After a series of private talks Wednesday night, a group of Senators announced Thursday that they had reached a bipartisan compromise to strengthen border security measures in the Senate’s immigration overhaul. The agreement, which is expected to push Senate support for the bill over 70 Senators, will require 20,000 new border patrol agents and the completion of 700 miles of fence along the southern border. Funding the patrol agents would cost $30 billion over ten years, and estimates show the fence could cost up to $6.5 million per mile.
The push for high-cost border security measures is surprising coming from Republicans who have stressed the importance of an immigration reform bill that lowers deficits and boosts the economy. The underlying Senate bill already has strong border security measures: It requires 100 percent “persistent surveillance” at the border with the goal of stopping at least 90 percent of illegal border crossings. It also creates a board dedicated to monitoring the progress of border security, and funds an additional 3,500 border agents by the end of 2013. On top of all of that, it sets up the most comprehensive entry and exit tracking system the country has ever seen, and E-Verify, an enforcement mechanism in and of itself, since it establishes a massive system to check the legal status of employees.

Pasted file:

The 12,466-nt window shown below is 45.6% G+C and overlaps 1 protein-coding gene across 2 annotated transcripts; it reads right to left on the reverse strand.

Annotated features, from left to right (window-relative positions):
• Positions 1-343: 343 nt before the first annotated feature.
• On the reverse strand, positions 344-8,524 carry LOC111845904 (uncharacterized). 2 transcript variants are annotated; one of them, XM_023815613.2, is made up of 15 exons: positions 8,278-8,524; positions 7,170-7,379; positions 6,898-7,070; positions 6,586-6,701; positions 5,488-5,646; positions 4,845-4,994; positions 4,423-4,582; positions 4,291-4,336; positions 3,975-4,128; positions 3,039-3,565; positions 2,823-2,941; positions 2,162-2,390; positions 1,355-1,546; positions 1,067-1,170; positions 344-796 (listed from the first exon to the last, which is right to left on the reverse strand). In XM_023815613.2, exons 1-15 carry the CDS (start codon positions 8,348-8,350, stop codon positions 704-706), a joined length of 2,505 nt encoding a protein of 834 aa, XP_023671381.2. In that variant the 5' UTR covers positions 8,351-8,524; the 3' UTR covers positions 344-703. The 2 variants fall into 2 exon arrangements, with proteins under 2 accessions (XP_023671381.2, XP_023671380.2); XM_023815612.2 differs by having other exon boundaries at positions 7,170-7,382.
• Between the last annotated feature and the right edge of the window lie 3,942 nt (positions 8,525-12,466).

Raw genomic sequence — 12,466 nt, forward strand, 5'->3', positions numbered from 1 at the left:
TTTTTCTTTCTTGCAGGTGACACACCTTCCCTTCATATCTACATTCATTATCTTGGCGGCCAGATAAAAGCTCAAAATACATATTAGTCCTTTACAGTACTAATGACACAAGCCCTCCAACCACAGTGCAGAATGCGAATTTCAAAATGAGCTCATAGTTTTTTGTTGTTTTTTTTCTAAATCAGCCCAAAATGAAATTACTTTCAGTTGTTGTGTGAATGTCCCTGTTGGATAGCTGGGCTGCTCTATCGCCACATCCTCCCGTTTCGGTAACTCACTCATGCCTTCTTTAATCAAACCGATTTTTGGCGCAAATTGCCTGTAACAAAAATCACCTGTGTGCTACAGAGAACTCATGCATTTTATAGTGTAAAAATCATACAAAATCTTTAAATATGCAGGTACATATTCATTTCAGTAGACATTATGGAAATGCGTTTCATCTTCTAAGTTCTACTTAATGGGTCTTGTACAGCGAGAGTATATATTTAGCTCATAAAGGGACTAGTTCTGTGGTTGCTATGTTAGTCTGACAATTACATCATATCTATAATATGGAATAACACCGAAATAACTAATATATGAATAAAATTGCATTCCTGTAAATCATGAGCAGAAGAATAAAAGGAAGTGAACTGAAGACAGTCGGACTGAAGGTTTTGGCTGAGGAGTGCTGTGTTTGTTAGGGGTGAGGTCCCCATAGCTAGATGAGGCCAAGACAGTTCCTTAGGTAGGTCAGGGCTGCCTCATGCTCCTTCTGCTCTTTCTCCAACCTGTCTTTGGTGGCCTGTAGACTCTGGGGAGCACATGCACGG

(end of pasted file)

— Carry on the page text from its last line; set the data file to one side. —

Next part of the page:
In reality, even without the Senate’s bill passing as-is, the border is more secure than ever before. In fact, it’s even more secure than the failed 2007 immigration reform effort would have required, with the last few years seeing huge increases in boots on the ground, mobile surveillance, air craft stations with manned- and unmanned-surveilance, and a total of 651 miles of fencing. Should the border security agreement come through and make its way into law, there would be far more agents at the border than there are troops stationed in Afghanistan.